Look at 1 Corinthians 2:10 says this, it says, "For to us God revealed them through the Spirit; for the Spirit," the Spirit of God, that is, the Holy Spirit, "searches all things, even the depths of God. For who among men knows the thoughts of a man except the spirit of the man which is in him? Even so the thoughts of God no one knows except the Spirit of God." What is that saying except that the Holy Spirit understand the unsearchable mind of God with a perfect knowledge that has no limits. God knows himself. God understands his eternality to perfection. God knows his omnipotent power. God knows his omnipresence. He understands his Trinitarian essence to perfection and has no problem comprehending that. He understands his own unchanging being. He knows himself. God is the highest object of his own knowledge. His omniscience is most fully displayed when we realize that God understands himself. God knows himself, that's the first mark of his omniscience. And beloved, here's the thing: when you study these attributes of God is to realize that we really do have to just kind of step outside of ourselves. We must go beyond our own thinking and any kind of self-reference point with this and you start with who God is and what he is and what he knows and you start there rather than from a perspective of humanity and you just enter into the outer court, if you will, of the greatness of God's being and you start with what he knows separate and apart from anything related to humanity and there you have your highest object of his knowledge laid out before you. God knows himself. You know, we don't even know our own selves, do we? Scripture says that our hearts are deceitful and wicked and who can understand it, Jeremiah 17:9. We can't even understand our own heart, our own motives, and yet God who is uncreated, eternal and perfect in all of his essence and attributes, God understands himself perfectly. Wow. You just kind of want to take off your shoes because you realize that you're on holy ground when you talk about these things.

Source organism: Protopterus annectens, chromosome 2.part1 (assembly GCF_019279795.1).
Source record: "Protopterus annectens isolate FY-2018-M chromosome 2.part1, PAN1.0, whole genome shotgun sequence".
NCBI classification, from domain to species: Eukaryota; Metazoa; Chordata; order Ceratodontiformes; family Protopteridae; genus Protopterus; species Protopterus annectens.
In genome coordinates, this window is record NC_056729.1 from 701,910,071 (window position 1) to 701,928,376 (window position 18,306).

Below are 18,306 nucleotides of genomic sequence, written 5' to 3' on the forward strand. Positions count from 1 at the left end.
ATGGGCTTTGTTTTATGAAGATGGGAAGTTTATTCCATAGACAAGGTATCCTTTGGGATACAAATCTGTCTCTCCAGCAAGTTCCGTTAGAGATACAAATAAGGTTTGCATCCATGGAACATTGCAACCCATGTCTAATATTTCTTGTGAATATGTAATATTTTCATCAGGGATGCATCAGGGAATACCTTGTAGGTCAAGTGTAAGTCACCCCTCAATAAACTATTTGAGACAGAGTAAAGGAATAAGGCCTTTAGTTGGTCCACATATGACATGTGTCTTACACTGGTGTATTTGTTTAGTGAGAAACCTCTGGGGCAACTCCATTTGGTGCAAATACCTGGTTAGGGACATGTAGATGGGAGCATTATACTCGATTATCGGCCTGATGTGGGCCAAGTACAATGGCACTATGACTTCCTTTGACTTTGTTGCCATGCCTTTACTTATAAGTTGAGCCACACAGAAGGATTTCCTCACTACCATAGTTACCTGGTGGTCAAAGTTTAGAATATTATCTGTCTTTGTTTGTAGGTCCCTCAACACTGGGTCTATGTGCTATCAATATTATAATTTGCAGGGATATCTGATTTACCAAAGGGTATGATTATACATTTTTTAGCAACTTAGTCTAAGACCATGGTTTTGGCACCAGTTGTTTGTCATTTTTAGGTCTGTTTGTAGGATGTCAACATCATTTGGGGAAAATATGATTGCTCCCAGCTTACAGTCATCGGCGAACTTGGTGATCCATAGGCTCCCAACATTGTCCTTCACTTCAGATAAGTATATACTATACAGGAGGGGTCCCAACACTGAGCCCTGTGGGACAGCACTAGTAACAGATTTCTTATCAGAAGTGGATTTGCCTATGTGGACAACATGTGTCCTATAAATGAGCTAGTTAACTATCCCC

Now, secondly, what else can we say about God's knowledge, his omniscience? Well, God knows his creation. God knows his creation. Scripture says, Genesis 1:1, that God created the heavens and the earth in the beginning, and he knows his creation in detail. Look at Psalm 50, beginning in verse 10. Psalm 50:10 and there is a variety of passages that we could go to on this just from the Psalms but we just want to highlight things just for the sake of an overview. Psalm 50:10, God says, "every beast of the forest is Mine, The cattle on a thousand hills. I know every bird of the mountains, And everything that moves in the field is Mine." How many animals are there in creation? How many birds are there in the air? The estimates run into the billions just for birds and it says, Scripture says, God declares, "I know every one of them." You know, his object and his care and the detail of his knowledge of his creation far transcends anything that we would try to take account of. He is so aware and so knowing of every single detail of his creation that it goes to things that we would consider to be unimportant. What does it matter what a flock of birds is like on Mount Kilimanjaro? Well, to God it matters. It's part of his creation and he knows it perfectly. He knows those birds to perfection. Scripture says elsewhere, doesn't it, in Matthew 10, that even a sparrow doesn't fall to the ground apart from your heavenly Father, Matthew 10:29. And here's what I want you to see: from the infinite perfection of a majestic God, God knows that to perfection to the detail of a brute beast that has its breath in its nostrils, lives, flies for a while and then falls to the ground, of no human value whatsoever, God says, "I know that. I know when that sparrow falls."